Personalised service, festivals, promotional strategies such as providing expenses-paid holidays or giving away cars to select buyers during the 'low season' (typically the summer months) are all part of the larger effort to engage with customers at the individual level. Emporio's customers can also saunter across to the DLF Promenade mall next door to browse premium brands, and buy, say, a Zara dress.

Ritesh Kumar, Director, DS Luxury
Rents in India are as high as in Europe: Ritesh Kumar, Director, DS Luxury Photo: Shekhar GhoshM
On their part, the international luxury brands employ one of three strategies. Auto majors such as BMW and Audi have done well through Indianisation and introducing entry-level prices, and are the market makers. The second strategy is to proceed with caution, as most players have done. Rather than being market makers, they have chosen to be market watchers. And the third is to proceed cautiously but with an element of differentiation and adaptation to the local environment. Louis Vuitton and Dior, for instance, have brought in a wide range of products and adapted by selling entry-level merchandise, such as belts and wallets.

India's luxury industry is set to grow at 25 per cent a year between now and 2015, according to an ASSOCHAM-YES Bank study. However, compared to China, India has far to go. China's luxury car market is nearly 30 times bigger, and the luxury watch market in mainland China alone is 15 times larger. At $6 billion, India's luxury market is a fourth of China's $25-billion one. India has about 70 luxury stores, while China has over 1,000. Italian retailer Ermenegildo Zegna has more stores in China than all luxury brands put together in India.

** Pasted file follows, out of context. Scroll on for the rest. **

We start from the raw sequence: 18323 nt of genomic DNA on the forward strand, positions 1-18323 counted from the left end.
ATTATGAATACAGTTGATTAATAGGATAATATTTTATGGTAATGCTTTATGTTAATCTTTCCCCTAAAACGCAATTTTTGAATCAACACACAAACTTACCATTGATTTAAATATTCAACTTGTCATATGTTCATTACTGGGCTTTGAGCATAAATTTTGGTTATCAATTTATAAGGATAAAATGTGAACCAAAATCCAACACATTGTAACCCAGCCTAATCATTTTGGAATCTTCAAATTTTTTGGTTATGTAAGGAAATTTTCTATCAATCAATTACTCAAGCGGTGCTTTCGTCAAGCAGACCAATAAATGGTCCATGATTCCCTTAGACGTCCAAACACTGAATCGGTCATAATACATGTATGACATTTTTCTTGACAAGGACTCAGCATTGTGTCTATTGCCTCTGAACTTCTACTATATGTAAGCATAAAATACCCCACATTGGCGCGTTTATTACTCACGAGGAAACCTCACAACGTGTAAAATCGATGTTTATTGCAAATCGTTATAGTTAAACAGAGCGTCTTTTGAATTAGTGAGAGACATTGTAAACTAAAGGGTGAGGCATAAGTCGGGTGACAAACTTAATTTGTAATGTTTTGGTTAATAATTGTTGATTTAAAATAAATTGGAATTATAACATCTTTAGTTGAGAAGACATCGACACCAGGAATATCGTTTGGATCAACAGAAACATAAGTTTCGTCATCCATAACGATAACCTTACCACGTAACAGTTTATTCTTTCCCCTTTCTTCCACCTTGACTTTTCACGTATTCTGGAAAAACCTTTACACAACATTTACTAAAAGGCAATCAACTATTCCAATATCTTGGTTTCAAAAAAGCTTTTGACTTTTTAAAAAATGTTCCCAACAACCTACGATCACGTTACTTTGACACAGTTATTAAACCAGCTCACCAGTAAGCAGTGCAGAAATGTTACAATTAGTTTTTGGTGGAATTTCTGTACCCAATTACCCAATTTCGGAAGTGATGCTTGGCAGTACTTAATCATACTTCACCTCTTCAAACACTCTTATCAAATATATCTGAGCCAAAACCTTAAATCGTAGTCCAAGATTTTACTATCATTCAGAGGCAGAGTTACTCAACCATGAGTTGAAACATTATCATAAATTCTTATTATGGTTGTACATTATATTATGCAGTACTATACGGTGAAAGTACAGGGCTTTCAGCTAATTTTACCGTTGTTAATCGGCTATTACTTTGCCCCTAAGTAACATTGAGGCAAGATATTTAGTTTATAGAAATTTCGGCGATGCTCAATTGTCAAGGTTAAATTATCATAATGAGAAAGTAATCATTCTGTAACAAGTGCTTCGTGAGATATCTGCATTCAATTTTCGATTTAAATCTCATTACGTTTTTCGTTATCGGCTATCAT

"China's at a level where it determines global sales," says Tikka Shatrujit Singh, Advisor, Louis Vuitton India. "China determines investment policies of every brand." Culturally, too, the Chinese don't have a living heritage to influence their tastes - their imperial past was wiped out in the Cultural Revolution - giving luxury marketers a clean slate. And an evolved retail infrastructure has helped things along. "We are 10 to 12 years behind China," states the Bain report.

The Indian market, on the other hand, faces several challenges. Most luxury brands in India have margins of 35 to 40 per cent. But they are squeezed by exorbitant rents and lack of quality retail infrastructure. DS Luxury, which brought Tom Ford to India in 2010, continues to take a hit on margins as its Director, Ritesh Kumar, grapples with steep rents. "Rents are as high as those in Europe," he says. "DLF is not quoting anything less than Rs 1,500 per sq ft."

Currency fluctuations are like salt in the wound. "We can't pass on higher costs to consumers, because that might affect sales," says Kumar. "We plan to hedge currency from next year, if rupee depreciation continues."

"At a certain point, an important brand like Gucci, whose lifeblood is its retail network, has to take the responsibility … to ensure that the brand experience is delivered to the highest standard," says Patrizio di Marco, the company's President and CEO, in an email interview.

While most luxury companies temper enthusiasm with realism, they clearly express optimism about the Indian market. Luxury goods, however, continue to sell at prices 30 to 40 per cent higher than in some other markets. Customs duties in India are high - 30 per cent - which is more than double those in Dubai. The product range in Indian stores is limited, and new seasonal collections take longer to get here.

As a result, many Indians still call that friend or aunt in London for a quick price check - if the price is much higher in India, the purchase might wait till the next London trip. However, Emporio's Madhukar points to a subtle but important shift: "People are shopping for a vacation to London, as against taking a vacation to shop in London."